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Testing primer specificity...


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#1 missalga

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Posted 05 October 2009 - 07:58 AM

Hi,

I wondered if anyone could help me out with their thoughts on primer design:

I have a nice alignment of my group and its outgroup, and have made supposedly group-specific primers (so blast tells me). But I am going to be using them on mixed environmental DNA, so I need to make sure that, practically, they aren't going to pick up anything/everything else. Unfortunately, I don't have any gDNA from my target group or outgroups, so I can't test them this way (by raising the PCR temperature until I don't get a band in the outgroup, while still getting a band for the target group).

My only idea so far is to try the primers out by doing PCRs on environmental extractions (which I assume contain my target group) at increasing temperatures, and taking the highest temperature that I still get a band at, and then clone the gelcut and colony pick. Hopefully, I'll only get target sequences.

Does anyone think that's sensible? Is there a better way?

Thanks very much for any help,
M.A.

#2 ShannonJ

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Posted 05 October 2009 - 09:20 AM

That's probably the only way, followed of course by sequencing those PCR products. You could do a negative screen, using a primer-free master mix and testing non-target organisms to at least ensure that you won't pick up common contaminants or other non-target organisms. Sorry.


Suggested PCR reactions:
Organism 1 Reaction 1 - general primers, non-target organism
Organism 1 Reaction 2 - specific primer, non-target organism

You might try with a few different non-target organisms to increase your confidence...
Good luck!

Hi,

I wondered if anyone could help me out with their thoughts on primer design:

I have a nice alignment of my group and its outgroup, and have made supposedly group-specific primers (so blast tells me). But I am going to be using them on mixed environmental DNA, so I need to make sure that, practically, they aren't going to pick up anything/everything else. Unfortunately, I don't have any gDNA from my target group or outgroups, so I can't test them this way (by raising the PCR temperature until I don't get a band in the outgroup, while still getting a band for the target group).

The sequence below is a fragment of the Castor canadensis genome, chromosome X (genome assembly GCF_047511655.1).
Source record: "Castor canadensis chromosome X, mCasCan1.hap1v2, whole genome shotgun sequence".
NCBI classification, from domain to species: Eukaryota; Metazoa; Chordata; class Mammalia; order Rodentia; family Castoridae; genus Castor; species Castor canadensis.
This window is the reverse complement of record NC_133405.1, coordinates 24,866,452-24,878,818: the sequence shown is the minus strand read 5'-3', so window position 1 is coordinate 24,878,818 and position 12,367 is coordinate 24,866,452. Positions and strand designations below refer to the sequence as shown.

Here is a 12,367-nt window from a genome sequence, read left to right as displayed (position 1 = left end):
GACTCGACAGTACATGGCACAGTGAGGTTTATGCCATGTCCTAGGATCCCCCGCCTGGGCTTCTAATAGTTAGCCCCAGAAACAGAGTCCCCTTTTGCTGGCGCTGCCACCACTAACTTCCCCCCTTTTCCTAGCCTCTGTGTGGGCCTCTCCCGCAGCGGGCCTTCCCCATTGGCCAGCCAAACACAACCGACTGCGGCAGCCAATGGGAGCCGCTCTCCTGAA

My only idea so far is to try the primers out by doing PCRs on environmental extractions (which I assume contain my target group) at increasing temperatures, and taking the highest temperature that I still get a band at, and then clone the gelcut and colony pick. Hopefully, I'll only get target sequences.

Does anyone think that's sensible? Is there a better way?

Thanks very much for any help,
M.A.



#3 swanny

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Posted 05 October 2009 - 05:20 PM

Touchdown PCR should just give your organism, because only 100% homology targets will amplify first, and out compete other sequences that prime at lower percentage homology.

Also, gradient PCR will show you different organisms that generate products and the annealing temps that do so. Presumably some of the products will be from your organism and others from non-target bugs.
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#4 missalga

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Posted 05 October 2009 - 06:32 PM

Great, thank you very much for your reply Shannon.
It's good to know I'm not missing something obvious that's maybe done in other fields. Thanks.

Edited by missalga, 05 October 2009 - 06:35 PM.


#5 missalga

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Posted 05 October 2009 - 06:34 PM

Touchdown PCR! That sounds brilliant. I'd never heard of it, but I think it might definitely be worth trying. Thank you for alerting me to it.
:(

#6 gebirgsziege

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Posted 05 October 2009 - 10:40 PM

if your primers are specific, you should be able to do direct seq from your environmential sample.

Do you have any clones containing the region of interest of your organism? then you can spike samples with your target region (i.e. clones).....
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#7 missalga

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Posted 06 October 2009 - 11:41 AM

I can't do direct sequencing because it's a target group, not single organism, so I'm expecting hundreds of taxa within the group in some environmental extractions... and no, I don't have any DNA from any of the group members!

It's a toughy.




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